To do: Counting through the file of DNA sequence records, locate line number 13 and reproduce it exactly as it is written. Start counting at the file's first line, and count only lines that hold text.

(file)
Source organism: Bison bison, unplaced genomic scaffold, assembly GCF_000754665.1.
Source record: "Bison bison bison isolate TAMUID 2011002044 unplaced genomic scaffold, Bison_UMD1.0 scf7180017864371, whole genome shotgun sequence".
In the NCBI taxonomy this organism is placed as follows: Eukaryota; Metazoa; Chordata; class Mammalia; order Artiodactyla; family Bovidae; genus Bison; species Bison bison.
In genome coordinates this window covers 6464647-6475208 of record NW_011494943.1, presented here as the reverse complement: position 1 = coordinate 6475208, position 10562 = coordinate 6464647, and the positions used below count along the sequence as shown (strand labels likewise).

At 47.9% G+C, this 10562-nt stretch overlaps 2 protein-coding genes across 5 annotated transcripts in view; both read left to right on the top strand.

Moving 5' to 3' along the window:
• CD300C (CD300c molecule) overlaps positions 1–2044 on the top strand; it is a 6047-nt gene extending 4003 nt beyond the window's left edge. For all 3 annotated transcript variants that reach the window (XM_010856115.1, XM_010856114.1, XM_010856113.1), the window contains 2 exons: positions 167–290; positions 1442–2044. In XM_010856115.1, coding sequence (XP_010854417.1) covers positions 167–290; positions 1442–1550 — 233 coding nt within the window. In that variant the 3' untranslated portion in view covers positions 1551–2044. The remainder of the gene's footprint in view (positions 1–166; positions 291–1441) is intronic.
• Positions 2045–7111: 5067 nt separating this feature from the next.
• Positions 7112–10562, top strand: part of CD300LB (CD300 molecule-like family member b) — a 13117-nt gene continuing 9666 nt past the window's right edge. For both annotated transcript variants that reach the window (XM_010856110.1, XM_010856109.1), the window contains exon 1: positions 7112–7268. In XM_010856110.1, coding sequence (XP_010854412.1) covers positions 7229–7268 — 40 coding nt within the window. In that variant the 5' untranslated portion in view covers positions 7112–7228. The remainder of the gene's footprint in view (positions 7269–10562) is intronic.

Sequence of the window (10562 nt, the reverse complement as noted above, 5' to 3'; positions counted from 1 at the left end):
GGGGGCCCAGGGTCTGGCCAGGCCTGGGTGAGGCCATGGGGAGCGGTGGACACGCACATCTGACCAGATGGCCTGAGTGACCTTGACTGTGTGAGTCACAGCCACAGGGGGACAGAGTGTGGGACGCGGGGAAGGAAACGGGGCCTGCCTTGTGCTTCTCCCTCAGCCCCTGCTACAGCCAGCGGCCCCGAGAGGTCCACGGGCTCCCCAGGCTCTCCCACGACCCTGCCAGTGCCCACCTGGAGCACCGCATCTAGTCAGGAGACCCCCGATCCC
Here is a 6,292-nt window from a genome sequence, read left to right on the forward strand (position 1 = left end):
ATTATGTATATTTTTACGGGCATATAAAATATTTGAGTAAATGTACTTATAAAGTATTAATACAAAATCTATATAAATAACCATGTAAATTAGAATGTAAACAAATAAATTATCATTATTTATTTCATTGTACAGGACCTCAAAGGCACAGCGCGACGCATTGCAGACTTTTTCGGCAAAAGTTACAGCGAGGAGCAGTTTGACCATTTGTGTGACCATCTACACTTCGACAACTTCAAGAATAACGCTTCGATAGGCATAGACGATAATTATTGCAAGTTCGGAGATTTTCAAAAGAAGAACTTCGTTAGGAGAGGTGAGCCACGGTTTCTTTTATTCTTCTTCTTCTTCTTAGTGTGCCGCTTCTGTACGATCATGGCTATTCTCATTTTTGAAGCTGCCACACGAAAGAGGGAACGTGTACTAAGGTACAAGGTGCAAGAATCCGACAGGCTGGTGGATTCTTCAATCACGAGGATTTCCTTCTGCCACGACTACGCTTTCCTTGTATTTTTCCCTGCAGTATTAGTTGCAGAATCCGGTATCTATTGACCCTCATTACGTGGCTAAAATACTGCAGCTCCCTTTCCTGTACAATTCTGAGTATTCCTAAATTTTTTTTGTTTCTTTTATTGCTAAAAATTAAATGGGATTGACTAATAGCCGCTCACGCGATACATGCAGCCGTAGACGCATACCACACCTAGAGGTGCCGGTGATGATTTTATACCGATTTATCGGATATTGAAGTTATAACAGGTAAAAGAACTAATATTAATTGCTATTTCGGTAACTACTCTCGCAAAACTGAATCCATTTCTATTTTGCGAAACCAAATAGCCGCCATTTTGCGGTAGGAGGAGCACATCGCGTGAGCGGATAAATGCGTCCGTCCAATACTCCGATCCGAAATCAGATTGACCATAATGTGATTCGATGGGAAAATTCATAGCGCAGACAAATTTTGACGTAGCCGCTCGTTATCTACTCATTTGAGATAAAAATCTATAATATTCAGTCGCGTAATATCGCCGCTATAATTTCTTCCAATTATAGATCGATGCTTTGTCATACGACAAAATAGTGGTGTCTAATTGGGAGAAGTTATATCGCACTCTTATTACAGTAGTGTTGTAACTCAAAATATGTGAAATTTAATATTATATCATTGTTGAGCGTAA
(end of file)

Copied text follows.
ATTATGTATATTTTTACGGGCATATAAAATATTTGAGTAAATGTACTTATAAAGTATTAATACAAAATCTATATAAATAACCATGTAAATTAGAATGTAAACAAATAAATTATCATTATTTATTTCATTGTACAGGACCTCAAAGGCACAGCGCGACGCATTGCAGACTTTTTCGGCAAAAGTTACAGCGAGGAGCAGTTTGACCATTTGTGTGACCATCTACACTTCGACAACTTCAAGAATAACGCTTCGATAGGCATAGACGATAATTATTGCAAGTTCGGAGATTTTCAAAAGAAGAACTTCGTTAGGAGAGGTGAGCCACGGTTTCTTTTATTCTTCTTCTTCTTCTTAGTGTGCCGCTTCTGTACGATCATGGCTATTCTCATTTTTGAAGCTGCCACACGAAAGAGGGAACGTGTACTAAGGTACAAGGTGCAAGAATCCGACAGGCTGGTGGATTCTTCAATCACGAGGATTTCCTTCTGCCACGACTACGCTTTCCTTGTATTTTTCCCTGCAGTATTAGTTGCAGAATCCGGTATCTATTGACCCTCATTACGTGGCTAAAATACTGCAGCTCCCTTTCCTGTACAATTCTGAGTATTCCTAAATTTTTTTTGTTTCTTTTATTGCTAAAAATTAAATGGGATTGACTAATAGCCGCTCACGCGATACATGCAGCCGTAGACGCATACCACACCTAGAGGTGCCGGTGATGATTTTATACCGATTTATCGGATATTGAAGTTATAACAGGTAAAAGAACTAATATTAATTGCTATTTCGGTAACTACTCTCGCAAAACTGAATCCATTTCTATTTTGCGAAACCAAATAGCCGCCATTTTGCGGTAGGAGGAGCACATCGCGTGAGCGGATAAATGCGTCCGTCCAATACTCCGATCCGAAATCAGATTGACCATAATGTGATTCGATGGGAAAATTCATAGCGCAGACAAATTTTGACGTAGCCGCTCGTTATCTACTCATTTGAGATAAAAATCTATAATATTCAGTCGCGTAATATCGCCGCTATAATTTCTTCCAATTATAGATCGATGCTTTGTCATACGACAAAATAGTGGTGTCTAATTGGGAGAAGTTATATCGCACTCTTATTACAGTAGTGTTGTAACTCAAAATATGTGAAATTTAATATTATATCATTGTTGAGCGTAA